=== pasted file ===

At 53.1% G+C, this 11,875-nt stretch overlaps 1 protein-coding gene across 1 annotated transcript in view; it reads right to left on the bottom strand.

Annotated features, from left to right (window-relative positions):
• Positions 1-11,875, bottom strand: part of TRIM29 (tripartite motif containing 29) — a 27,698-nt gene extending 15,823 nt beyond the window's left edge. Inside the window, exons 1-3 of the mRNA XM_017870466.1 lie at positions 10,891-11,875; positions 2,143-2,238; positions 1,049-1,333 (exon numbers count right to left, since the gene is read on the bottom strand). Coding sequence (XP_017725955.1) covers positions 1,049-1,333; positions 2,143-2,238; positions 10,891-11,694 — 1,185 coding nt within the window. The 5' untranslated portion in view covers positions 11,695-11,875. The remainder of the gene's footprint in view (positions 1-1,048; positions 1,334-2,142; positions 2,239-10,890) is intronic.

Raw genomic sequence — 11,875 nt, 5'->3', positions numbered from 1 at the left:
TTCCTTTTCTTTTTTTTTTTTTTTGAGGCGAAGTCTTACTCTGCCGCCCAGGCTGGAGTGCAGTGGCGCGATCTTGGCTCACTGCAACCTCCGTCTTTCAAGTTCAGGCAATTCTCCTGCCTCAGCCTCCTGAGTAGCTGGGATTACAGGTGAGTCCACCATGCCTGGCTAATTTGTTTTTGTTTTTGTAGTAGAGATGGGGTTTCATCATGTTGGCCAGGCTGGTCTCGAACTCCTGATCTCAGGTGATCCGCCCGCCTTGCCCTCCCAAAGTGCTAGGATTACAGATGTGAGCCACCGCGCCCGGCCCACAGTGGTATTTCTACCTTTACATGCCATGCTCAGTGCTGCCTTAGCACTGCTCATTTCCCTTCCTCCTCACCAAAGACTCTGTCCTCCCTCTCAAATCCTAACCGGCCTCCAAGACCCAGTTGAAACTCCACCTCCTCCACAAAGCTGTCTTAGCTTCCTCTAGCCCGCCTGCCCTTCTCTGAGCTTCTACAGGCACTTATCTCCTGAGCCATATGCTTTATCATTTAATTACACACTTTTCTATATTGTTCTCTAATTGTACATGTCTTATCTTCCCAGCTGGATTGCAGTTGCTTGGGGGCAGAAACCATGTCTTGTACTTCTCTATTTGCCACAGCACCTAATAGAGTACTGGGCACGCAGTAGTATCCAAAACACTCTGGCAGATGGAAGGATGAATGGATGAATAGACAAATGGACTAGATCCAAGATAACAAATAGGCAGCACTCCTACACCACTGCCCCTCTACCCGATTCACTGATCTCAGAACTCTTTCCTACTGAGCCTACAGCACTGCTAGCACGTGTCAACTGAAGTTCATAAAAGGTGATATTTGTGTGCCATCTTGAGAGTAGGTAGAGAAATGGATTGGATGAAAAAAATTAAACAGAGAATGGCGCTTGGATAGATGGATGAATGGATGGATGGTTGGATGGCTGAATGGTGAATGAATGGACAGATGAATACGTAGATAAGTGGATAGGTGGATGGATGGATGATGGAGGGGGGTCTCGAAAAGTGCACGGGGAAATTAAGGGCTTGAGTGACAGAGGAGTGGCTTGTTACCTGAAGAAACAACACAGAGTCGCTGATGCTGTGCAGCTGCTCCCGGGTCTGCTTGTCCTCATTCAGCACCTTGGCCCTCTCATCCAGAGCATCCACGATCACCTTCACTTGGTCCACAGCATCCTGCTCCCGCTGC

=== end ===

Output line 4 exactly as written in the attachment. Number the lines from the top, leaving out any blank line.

Raw genomic sequence — 11,875 nt, 5'->3', positions numbered from 1 at the left: